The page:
What is the optimal portfolio structure?
The optimally balanced pipeline
In every larger pharmaceutical company management asks about the optimal portfolio structure. How can they make sure that the products that go off patent can be replaced with new, patent protected drugs? Let us first assume for simplicity that all drugs follow the dynamics as exhibited in table 1, i.e. have the same phase durations and success rates.
Table 1: Project dynamics.

Phase 1 
Phase 2 
Phase 3 
Submission 
Success Rate 
60% 
37% 
63% 
79% 
Duration (months) 
18 
29 
42 
18 
Out of the success rates we can already deduce the probability of a project in a certain phase to get to the market. A phase 3 project for instance needs to pass phase 3 and submission and has therefore a probability of 63%*79% = 50% to reach the market.
Table 2: Probability to reach market.

Phase 1

Phase 2

Phase 3

Submission

Probability to reach market

11%

18%

50%

79%

From these probabilities we conclude, how many projects in which phase are necessary to get one project to the market. Since a phase 1 project has a probability of 11% to reach the market, we need about 9 (=1/11%) phase 1 projects to get one project to the market on average. These 9 projects become about 56 phase 2 projects, or 2 phase 3 projects according to the success rates.
Table 3: Average number of necessary projects.

Phase 1

Phase 2

Phase 3

Submission

Number of projects 
9.1

5.4

2.0

1.3

But does that mean that a perfectly balanced pipeline should be weighted according to the numbers in table 3? The answer is no, because the projects remain for different times in the phases. If we expect one approval every year, we need not only have 1.3 times as many projects in submission, because these would just lead to the one approval in that year. The projects for next year’s approval should also already show up in the pipeline. Therefore we have to multiply the weights of table 3 with the respective length of the phases in years. This leads us to the balanced pipeline structure of figure 1.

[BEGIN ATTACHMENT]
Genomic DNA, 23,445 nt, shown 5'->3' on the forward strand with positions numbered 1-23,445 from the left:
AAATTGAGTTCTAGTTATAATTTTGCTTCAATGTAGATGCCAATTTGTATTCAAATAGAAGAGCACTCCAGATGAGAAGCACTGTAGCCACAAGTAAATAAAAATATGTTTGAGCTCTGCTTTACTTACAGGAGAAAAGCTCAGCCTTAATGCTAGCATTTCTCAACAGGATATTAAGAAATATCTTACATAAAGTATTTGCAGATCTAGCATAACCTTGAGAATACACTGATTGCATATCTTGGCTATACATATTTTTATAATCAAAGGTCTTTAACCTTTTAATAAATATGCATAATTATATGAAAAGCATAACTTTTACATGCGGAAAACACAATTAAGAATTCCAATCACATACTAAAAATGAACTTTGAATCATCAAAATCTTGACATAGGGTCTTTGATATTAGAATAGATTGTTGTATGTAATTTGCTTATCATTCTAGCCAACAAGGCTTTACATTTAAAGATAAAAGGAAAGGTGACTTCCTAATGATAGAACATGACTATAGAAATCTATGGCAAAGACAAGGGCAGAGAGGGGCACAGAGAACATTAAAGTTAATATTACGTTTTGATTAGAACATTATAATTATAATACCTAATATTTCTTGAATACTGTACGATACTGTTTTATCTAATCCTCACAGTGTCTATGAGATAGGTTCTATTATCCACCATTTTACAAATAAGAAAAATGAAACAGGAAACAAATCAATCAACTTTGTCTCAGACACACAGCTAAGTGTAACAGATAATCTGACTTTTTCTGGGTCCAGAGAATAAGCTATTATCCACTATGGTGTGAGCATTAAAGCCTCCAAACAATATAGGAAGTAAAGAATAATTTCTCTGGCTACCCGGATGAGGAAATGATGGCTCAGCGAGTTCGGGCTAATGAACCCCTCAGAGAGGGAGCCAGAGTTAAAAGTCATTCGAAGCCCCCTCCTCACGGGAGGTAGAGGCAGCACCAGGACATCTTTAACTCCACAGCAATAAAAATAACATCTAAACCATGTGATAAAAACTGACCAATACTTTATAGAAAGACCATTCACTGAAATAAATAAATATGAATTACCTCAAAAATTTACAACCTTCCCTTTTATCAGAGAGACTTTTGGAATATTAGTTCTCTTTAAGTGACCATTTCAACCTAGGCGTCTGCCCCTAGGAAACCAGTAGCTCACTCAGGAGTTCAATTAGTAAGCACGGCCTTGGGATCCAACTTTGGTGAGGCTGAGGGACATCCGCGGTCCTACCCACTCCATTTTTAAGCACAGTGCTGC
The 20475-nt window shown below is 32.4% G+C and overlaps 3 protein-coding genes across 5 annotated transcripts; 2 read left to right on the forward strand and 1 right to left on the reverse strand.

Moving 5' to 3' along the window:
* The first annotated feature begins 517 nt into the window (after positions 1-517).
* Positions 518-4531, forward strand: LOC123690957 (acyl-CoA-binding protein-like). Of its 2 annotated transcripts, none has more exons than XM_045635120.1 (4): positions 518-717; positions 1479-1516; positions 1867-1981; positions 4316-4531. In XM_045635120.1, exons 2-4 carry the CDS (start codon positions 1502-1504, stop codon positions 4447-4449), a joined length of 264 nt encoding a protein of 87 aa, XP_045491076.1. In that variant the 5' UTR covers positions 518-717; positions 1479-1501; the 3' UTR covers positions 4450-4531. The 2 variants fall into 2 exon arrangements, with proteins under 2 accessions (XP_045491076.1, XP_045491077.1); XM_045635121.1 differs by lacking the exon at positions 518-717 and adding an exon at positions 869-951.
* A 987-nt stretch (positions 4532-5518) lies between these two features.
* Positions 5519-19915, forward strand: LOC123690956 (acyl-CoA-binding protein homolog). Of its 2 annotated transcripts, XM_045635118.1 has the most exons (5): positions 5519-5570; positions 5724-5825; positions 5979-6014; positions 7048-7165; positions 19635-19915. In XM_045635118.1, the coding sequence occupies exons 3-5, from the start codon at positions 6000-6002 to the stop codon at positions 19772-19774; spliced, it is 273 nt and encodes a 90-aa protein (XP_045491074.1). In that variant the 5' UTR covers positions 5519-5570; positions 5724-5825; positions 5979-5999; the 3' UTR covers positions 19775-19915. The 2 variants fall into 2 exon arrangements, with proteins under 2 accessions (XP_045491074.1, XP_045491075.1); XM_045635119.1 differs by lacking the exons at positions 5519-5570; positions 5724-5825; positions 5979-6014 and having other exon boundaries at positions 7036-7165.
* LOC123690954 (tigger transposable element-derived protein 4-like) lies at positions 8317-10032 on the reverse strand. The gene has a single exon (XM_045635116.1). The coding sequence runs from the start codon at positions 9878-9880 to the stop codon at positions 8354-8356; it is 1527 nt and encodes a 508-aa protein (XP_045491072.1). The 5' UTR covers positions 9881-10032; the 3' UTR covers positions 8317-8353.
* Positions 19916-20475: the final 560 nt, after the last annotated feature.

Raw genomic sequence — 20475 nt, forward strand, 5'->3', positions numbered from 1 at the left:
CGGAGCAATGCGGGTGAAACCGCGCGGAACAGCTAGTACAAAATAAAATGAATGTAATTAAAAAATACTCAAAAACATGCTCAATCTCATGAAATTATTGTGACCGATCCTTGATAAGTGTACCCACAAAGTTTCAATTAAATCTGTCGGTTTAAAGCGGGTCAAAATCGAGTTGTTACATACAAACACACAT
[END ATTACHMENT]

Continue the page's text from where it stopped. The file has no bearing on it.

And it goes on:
Figure 1: Optimal pipeline structure
If we assume that a project will have 12 years of patent protected sales, then we can deduct what pipeline should correspond to a certain portfolio of approved drugs. If there are 6 approved drugs still under patent protection, then we can expect about one approval every second year. The corresponding pipeline that is able to replace the current portfolio of drugs has half of the projects displayed in figure 1. In a different terminology we could say that the company requires a feed rate of about 7 (≈13.6/2) phase 1 projects, i.e. every year 7 projects should enter the clinical pipeline.
Of course a pipeline contains projects in various disease areas and the described weighting could be applied to its subpipelines in, let’s say, cancer, inflammation, and endocrinology.
Effects of inlicensing
In a pharmaceutical company it is unrealistic to assume that all projects are selforiginated. If the company inlicenses projects in phase 2, then these projects have never appeared in phase 1 in their pipelines. Accordingly the pipeline might look like in figure 2.
Figure 2: Optimal pipeline structure with inlicensing feed rate.
This mixed pipeline requires an average of 6.3 inlicensed projects in phase 2. This then corresponds to a feed rate of 2.6 projects every year (remember, phase 2 projects remain 29 months in phase 2).
Pipeline analysis
For analysts and managers alike the question of “How lucky has the company been so far” is quite intriguing. Imagine a company with the following pipeline [1] :